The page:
Qatar Airways decided to drop its order for the A350-800 in favour of the larger XWB variants mainly because of the delay to the production plan, says chief executive Akbar Al Baker.
The Doha-based carrier had originally been launch customer for the -800 - as it is for the -900 and -1000 - but revealed last month that it is executing the clause in its contract that permits it to switch the 20 orders for the smallest variant.
"We had an option in our purchase agreement to switch variants, and because of the delay in the production of the -800 we decided not to wait for it and elected to go for the -900," says Al Baker.
Airbus data shows that three of Qatar's 20 A350-800 orders have been switched to -900s and the remaining 17 to -1000s. The airline's 80-strong A350 order now comprises 43 -900s and 37 -1000s.
In June 2011, Airbus revised the A350-800's production schedule as part of a major programme revamp prompted by the redesign of the -1000 and delays to the baseline -900's development. The -800 officially remains the second variant in the plan, but service-entry was delayed by two years from the second half of 2014 to mid-2016. Although several airlines - including Qatar Airways - have subsequently switched their A350-800 orders to larger variants, Airbus officially remains fully committed to the smallest variant.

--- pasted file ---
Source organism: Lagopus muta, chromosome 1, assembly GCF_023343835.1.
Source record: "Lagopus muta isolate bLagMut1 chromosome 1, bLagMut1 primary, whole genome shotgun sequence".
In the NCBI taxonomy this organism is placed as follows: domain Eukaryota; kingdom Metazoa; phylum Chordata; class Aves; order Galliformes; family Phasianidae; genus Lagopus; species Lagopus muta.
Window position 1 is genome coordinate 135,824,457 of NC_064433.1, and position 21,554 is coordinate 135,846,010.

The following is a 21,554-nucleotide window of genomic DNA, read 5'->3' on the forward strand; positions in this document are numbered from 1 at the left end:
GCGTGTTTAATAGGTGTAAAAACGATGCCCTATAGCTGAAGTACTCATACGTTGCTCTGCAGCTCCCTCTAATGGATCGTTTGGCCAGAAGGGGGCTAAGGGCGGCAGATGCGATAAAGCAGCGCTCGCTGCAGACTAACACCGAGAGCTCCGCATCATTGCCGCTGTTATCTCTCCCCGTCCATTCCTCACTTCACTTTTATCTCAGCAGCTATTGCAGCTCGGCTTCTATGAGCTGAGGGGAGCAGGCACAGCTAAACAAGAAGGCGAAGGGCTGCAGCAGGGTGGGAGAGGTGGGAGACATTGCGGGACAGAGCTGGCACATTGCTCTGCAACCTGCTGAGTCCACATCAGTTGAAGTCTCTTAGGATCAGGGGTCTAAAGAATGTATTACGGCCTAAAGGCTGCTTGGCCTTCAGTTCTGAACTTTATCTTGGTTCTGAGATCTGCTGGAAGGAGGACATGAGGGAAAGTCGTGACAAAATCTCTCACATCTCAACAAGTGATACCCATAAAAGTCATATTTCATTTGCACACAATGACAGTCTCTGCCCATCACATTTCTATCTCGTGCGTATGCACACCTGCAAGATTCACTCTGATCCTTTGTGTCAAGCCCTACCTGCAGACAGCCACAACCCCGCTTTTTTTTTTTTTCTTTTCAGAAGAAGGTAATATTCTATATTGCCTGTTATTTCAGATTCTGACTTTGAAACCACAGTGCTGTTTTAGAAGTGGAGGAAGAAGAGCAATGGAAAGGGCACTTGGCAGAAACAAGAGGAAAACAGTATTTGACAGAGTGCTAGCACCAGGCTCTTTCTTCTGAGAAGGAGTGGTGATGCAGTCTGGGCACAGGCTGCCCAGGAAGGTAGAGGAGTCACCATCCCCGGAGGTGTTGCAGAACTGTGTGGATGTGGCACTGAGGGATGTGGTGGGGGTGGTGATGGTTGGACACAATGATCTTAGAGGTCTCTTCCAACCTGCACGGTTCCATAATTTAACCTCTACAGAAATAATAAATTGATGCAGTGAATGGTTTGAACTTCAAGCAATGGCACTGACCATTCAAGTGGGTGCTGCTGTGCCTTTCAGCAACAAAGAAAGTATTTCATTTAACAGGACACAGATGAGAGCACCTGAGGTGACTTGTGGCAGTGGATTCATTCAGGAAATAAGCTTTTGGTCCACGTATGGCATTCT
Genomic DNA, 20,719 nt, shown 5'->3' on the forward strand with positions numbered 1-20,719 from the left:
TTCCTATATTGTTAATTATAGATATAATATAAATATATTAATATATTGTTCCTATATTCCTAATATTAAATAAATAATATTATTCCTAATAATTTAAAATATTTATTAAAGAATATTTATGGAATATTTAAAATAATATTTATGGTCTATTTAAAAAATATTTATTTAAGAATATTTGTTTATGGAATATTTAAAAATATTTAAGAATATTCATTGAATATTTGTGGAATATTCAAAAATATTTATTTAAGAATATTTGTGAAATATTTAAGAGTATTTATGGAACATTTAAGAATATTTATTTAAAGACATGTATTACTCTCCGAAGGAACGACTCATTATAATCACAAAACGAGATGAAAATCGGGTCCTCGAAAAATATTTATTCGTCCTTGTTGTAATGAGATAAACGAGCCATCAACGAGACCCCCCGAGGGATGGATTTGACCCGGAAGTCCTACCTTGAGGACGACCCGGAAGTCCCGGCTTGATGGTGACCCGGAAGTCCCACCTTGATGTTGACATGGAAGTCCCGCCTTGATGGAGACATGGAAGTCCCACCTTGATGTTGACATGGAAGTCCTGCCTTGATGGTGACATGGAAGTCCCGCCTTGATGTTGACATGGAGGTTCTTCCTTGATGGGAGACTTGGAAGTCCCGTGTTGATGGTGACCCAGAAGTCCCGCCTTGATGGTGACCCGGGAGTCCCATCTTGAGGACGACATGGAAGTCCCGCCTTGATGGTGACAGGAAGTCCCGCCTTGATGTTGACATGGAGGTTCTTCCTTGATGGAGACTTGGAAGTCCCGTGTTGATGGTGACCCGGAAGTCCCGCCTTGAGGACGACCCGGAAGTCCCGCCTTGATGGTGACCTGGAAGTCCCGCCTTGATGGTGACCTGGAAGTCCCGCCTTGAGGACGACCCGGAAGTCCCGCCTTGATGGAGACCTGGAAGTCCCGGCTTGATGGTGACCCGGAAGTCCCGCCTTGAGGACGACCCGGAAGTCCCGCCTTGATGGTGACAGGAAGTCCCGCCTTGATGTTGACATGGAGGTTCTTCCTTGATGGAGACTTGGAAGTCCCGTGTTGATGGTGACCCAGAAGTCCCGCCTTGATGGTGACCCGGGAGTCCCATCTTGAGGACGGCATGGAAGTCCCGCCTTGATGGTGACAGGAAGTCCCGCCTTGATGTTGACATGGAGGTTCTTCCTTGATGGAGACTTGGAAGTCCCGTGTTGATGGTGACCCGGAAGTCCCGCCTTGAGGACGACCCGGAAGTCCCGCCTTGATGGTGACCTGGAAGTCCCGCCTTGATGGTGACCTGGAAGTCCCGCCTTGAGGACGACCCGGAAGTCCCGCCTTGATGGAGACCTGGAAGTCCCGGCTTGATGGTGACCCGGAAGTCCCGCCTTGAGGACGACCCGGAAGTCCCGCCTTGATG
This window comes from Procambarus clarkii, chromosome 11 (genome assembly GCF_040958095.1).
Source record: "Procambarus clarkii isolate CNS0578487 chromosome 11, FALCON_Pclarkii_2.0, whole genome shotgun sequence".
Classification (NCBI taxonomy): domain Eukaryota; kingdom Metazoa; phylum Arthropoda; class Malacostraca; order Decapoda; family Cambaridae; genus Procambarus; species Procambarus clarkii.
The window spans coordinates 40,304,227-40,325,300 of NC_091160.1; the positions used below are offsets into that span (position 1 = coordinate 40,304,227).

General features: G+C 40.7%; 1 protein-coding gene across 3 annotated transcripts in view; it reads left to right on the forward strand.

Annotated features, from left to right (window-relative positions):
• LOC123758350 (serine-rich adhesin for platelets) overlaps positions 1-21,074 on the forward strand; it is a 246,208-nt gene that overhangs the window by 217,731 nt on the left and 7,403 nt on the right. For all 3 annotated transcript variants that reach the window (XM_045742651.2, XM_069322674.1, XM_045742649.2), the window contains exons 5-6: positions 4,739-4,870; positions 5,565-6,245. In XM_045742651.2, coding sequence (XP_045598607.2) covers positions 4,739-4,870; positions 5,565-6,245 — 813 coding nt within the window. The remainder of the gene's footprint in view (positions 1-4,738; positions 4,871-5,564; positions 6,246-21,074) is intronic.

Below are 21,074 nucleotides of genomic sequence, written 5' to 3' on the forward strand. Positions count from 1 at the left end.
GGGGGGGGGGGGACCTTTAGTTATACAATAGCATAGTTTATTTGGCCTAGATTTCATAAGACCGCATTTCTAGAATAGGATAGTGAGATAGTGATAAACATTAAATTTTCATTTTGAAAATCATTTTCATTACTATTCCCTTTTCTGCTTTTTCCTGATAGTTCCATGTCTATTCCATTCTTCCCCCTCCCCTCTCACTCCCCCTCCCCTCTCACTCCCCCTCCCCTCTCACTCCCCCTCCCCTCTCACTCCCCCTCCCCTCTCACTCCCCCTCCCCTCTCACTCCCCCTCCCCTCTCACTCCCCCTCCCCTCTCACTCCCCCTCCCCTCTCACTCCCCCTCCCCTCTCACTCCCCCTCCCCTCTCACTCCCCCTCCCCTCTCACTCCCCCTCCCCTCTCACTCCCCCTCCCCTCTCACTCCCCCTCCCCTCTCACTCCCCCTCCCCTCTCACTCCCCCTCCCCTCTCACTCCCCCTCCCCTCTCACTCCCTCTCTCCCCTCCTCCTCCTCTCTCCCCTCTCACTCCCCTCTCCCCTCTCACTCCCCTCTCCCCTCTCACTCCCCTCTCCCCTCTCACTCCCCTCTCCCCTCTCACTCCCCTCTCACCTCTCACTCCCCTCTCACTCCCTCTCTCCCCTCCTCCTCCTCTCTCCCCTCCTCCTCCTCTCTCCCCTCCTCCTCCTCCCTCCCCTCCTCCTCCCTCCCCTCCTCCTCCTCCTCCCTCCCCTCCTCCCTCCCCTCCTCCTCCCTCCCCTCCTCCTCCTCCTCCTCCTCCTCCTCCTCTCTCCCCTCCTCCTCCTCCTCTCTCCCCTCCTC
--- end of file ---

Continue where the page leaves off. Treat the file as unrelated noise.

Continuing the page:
Al Baker says that the -900 - which typically seats around 44 more passengers than the -800 but has 400nm (730km) less range - will have "really similar performance" but with better seat-km costs.
He says that in his view Airbus should not continue with the A350-800 as it has little to offer over the larger, more efficient A350-900. "If I were them, I wouldn't [continue with the -800]. Why would I produce something that may not be of great interest to airlines. But from what I hear, they will [continue with the -800]," he says.
Qatar Airways, which will be the first customer to take delivery of an A350, expects to receive its first -900 "by the end of 2014, maybe early 2015", says Al Baker.